Proposed Hamilton board of health changes deferred to late this year


Published February 8, 2023 at 3:55 pm

A city councillor commented on the irony of his own motion before the elected leadership of Hamilton voted to defer board of health changes — on the margin of a vote by Mayor Andrea Horwath.

For about two years, spread across a change election last fall, there have been calls for the elected leadership of Hamilton to add health-care professionals to the board of health (BOH), rather than having it comprised solely by the mayor and city councillors. Ottawa and Toronto have added citizens with health-care expertise, with the intention of creating more responsive public health intervention to better support racialized patients, people with disabilities or those from vulnerable populations.

Last summer, during the previous term, Hamilton’s council wrote to the province to ask about the “feasibility” of doing so, with the notion that the decision would be presented this term. Creating such a board requires revising two provincial laws.

Ward 2 Coun. Cameron Kroetsch introduced a motion for the council meeting on Wednesday that called for the Hamilton BOH to have a standing committee with six city councillors, six community health professionals, and one education representative. He withdrew on a procedural ground. Ultimately, council voted 9-7 in favour of a motion from Ward 8 Coun. John-Paul Danko to study two reform options — reforming an advisory committee or taking a step beyond that to one that is “semi-autonomous.” The findings from staff would come back to a council sub-committee prior to the end of third quarter of the city’s fiscal year.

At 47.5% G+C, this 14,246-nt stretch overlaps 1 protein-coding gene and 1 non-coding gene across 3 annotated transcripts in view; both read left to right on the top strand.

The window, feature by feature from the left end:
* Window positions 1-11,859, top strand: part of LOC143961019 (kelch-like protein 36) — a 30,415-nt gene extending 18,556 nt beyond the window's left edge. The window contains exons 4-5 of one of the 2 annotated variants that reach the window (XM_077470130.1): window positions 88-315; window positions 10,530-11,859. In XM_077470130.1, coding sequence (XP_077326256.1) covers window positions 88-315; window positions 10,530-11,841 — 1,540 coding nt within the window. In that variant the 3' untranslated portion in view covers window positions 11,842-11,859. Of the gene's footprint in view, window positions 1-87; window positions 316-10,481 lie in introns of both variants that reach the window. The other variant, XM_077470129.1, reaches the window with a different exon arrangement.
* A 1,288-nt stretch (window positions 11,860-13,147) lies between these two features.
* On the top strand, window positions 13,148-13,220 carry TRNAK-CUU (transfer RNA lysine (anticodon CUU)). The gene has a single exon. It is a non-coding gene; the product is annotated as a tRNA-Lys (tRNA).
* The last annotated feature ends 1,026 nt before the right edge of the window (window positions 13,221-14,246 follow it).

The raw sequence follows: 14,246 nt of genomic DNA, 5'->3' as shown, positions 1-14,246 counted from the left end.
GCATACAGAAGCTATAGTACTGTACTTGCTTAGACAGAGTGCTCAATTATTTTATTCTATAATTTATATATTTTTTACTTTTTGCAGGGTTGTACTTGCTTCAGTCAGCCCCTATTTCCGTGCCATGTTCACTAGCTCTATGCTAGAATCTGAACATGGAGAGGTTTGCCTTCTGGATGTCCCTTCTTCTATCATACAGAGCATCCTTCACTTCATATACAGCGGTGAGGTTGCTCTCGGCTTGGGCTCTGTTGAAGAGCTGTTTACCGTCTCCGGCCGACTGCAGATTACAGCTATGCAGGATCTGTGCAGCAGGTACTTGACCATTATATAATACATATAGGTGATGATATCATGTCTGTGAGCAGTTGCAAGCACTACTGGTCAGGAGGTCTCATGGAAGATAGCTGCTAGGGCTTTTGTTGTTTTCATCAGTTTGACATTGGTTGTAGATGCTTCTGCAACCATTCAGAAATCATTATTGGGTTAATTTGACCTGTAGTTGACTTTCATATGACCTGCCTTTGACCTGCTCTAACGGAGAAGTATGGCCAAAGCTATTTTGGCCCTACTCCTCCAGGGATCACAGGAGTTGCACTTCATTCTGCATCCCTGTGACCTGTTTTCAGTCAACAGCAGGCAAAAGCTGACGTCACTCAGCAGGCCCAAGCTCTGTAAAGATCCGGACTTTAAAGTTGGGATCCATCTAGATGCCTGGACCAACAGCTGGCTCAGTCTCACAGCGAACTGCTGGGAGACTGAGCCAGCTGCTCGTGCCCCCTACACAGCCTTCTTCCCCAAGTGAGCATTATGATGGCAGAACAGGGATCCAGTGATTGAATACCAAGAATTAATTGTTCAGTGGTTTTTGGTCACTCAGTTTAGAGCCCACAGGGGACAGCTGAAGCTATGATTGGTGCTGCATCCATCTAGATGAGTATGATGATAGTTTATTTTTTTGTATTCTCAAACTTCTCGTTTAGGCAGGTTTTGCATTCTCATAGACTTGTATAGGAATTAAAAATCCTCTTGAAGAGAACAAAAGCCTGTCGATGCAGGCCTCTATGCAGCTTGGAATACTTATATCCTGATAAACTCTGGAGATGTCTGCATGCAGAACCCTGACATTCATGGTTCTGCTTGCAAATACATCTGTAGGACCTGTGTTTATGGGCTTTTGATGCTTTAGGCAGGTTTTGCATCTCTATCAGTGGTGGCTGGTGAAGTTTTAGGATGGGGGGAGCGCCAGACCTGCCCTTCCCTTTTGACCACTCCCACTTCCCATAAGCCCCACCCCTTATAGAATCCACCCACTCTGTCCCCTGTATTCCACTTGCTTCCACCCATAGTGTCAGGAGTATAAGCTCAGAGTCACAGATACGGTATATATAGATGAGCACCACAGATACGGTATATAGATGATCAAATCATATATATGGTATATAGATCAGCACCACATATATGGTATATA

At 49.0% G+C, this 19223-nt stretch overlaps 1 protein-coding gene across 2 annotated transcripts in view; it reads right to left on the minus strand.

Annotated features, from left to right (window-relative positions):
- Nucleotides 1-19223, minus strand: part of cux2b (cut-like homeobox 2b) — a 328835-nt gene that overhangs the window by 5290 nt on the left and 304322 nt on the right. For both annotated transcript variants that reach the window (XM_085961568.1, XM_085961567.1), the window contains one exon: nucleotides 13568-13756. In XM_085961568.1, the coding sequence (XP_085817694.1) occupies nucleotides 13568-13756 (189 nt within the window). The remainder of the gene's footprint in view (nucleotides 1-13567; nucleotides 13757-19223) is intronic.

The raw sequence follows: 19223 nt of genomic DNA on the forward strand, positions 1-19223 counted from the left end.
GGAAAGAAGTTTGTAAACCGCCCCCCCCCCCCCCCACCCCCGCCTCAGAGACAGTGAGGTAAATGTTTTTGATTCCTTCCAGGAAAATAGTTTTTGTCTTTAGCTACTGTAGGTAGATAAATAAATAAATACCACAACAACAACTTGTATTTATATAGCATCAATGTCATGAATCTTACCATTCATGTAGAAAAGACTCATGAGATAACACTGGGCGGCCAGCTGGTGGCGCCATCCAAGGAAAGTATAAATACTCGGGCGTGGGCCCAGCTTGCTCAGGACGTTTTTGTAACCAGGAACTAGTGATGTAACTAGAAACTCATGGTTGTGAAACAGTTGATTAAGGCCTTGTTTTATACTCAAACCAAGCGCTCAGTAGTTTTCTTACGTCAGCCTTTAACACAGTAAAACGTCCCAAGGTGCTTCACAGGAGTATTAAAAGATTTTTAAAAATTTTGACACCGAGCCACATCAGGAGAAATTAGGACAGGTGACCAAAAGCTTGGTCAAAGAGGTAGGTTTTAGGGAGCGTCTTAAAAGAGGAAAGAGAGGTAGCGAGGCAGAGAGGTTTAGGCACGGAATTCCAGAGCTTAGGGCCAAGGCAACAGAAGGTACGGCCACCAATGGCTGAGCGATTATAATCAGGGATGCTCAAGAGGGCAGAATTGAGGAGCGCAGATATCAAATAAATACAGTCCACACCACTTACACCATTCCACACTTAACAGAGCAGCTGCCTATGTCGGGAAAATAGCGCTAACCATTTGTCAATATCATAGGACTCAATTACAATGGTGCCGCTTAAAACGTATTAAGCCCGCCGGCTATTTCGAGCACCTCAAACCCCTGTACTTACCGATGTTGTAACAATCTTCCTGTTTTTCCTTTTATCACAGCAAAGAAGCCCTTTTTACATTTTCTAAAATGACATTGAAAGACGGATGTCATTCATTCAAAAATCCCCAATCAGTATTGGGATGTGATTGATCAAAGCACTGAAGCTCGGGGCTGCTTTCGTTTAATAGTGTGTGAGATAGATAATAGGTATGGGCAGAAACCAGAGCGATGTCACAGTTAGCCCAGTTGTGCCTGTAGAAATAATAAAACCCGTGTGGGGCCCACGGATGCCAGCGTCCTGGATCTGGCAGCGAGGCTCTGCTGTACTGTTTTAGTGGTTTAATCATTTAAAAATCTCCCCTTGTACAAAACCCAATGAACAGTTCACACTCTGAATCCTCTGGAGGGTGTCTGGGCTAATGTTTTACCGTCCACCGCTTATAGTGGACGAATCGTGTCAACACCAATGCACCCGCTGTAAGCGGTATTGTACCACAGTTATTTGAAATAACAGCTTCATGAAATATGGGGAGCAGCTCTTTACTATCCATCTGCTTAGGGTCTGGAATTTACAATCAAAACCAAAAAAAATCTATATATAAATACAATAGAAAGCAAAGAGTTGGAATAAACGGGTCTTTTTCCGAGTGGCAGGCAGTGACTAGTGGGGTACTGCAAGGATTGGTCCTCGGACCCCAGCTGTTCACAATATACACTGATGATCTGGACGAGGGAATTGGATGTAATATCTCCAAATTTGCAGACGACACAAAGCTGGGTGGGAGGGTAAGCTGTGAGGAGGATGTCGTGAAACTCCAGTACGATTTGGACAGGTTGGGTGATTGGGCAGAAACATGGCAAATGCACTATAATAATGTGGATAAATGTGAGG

In introducing that motion, Danko mentioned that the COVID-19 pandemic showed the value of listening to “subject matter experts,” rather than politicians. The latter will make up the whole of the health board for a while yet, and still would have under Kroetsch’s motion, which was addressed at changing a standing committee.

“It is incumbent on us to reach everyone we can so we can be deliberate in our decision-making process,” Danko said, referring to the need to consult with disability advocates and seniors, among other groups. “My personal thoughts on the board of health is that I don’t see what the issue is with its current governance of the board of health. This term of council is a brand-new board of health, so we’ve never had the opportunity to see if there were issues with the previous board of health, if those carry over to the current council.